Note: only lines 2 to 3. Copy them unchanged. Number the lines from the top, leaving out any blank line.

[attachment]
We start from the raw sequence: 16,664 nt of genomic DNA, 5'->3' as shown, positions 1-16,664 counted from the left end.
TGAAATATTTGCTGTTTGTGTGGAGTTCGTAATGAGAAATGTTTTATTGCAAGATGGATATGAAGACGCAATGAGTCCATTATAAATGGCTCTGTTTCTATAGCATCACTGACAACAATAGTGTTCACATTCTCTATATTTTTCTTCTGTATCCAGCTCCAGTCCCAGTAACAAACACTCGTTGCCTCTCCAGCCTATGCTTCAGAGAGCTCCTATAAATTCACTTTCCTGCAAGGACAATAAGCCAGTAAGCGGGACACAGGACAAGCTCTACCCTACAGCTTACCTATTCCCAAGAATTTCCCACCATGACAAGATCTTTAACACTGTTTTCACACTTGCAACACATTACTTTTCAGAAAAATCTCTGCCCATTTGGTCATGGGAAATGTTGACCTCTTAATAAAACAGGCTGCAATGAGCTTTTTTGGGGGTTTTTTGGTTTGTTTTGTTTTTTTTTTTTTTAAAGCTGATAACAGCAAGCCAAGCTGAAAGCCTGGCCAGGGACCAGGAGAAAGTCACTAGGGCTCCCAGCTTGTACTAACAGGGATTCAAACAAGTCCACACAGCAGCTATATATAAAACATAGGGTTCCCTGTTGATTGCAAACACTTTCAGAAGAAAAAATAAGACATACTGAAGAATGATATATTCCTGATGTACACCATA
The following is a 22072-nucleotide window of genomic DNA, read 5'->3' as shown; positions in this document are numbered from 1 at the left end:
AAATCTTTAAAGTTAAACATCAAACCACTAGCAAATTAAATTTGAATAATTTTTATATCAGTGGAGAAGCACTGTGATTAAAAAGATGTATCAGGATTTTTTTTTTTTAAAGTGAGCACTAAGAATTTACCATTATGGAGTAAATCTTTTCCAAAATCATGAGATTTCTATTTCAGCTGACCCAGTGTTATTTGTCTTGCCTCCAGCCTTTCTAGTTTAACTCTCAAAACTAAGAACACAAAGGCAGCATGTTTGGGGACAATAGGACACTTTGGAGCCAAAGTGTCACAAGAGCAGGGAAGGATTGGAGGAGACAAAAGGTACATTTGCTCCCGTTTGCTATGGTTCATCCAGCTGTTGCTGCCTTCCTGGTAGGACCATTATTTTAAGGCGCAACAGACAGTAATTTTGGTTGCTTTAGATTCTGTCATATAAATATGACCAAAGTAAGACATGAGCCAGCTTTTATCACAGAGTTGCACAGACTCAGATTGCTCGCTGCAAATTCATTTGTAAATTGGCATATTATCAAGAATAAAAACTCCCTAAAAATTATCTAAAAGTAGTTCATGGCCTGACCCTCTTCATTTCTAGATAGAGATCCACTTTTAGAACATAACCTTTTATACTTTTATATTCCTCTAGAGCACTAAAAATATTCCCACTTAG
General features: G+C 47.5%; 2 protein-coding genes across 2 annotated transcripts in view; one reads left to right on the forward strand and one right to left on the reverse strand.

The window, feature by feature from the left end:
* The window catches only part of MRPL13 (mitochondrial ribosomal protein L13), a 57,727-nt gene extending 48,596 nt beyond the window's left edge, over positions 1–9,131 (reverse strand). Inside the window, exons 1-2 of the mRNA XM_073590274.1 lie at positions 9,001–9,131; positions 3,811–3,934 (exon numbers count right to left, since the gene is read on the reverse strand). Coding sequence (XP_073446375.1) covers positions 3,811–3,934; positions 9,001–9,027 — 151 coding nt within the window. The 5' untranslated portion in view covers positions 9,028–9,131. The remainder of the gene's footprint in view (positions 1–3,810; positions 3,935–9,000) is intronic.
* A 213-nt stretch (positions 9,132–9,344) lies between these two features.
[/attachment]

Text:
TGAAATATTTGCTGTTTGTGTGGAGTTCGTAATGAGAAATGTTTTATTGCAAGATGGATATGAAGACGCAATGAGTCCATTATAAATGGCTCTGTTTCTATAGCATCACTGACAACAATAGTGTTCACATTCTCTATATTTTTCTTCTGTATCCAGCTCCAGTCCCAGTAACAAACACTCGTTGCCTCTCCAGCCTATGCTTCAGAGAGCTCCTATAAATTCACTTTCCTGCAAGGACAATAAGCCAGTAAGCGGGACACAGGACAAGCTCTACCCTACAGCTTACCTATTCCCAAGAATTTCCCACCATGACAAGATCTTTAACACTGTTTTCACACTTGCAACACATTACTTTTCAGAAAAATCTCTGCCCATTTGGTCATGGGAAATGTTGACCTCTTAATAAAACAGGCTGCAATGAGCTTTTTTGGGGGTTTTTTGGTTTGTTTTGTTTTTTTTTTTTTTAAAGCTGATAACAGCAAGCCAAGCTGAAAGCCTGGCCAGGGACCAGGAGAAAGTCACTAGGGCTCCCAGCTTGTACTAACAGGGATTCAAACAAGTCCACACAGCAGCTATATATAAAACATAGGGTTCCCTGTTGATTGCAAACACTTTCAGAAGAAAAAATAAGACATACTGAAGAATGATATATTCCTGATGTACACCATA
The following is a 22072-nucleotide window of genomic DNA, read 5'->3' as shown; positions in this document are numbered from 1 at the left end: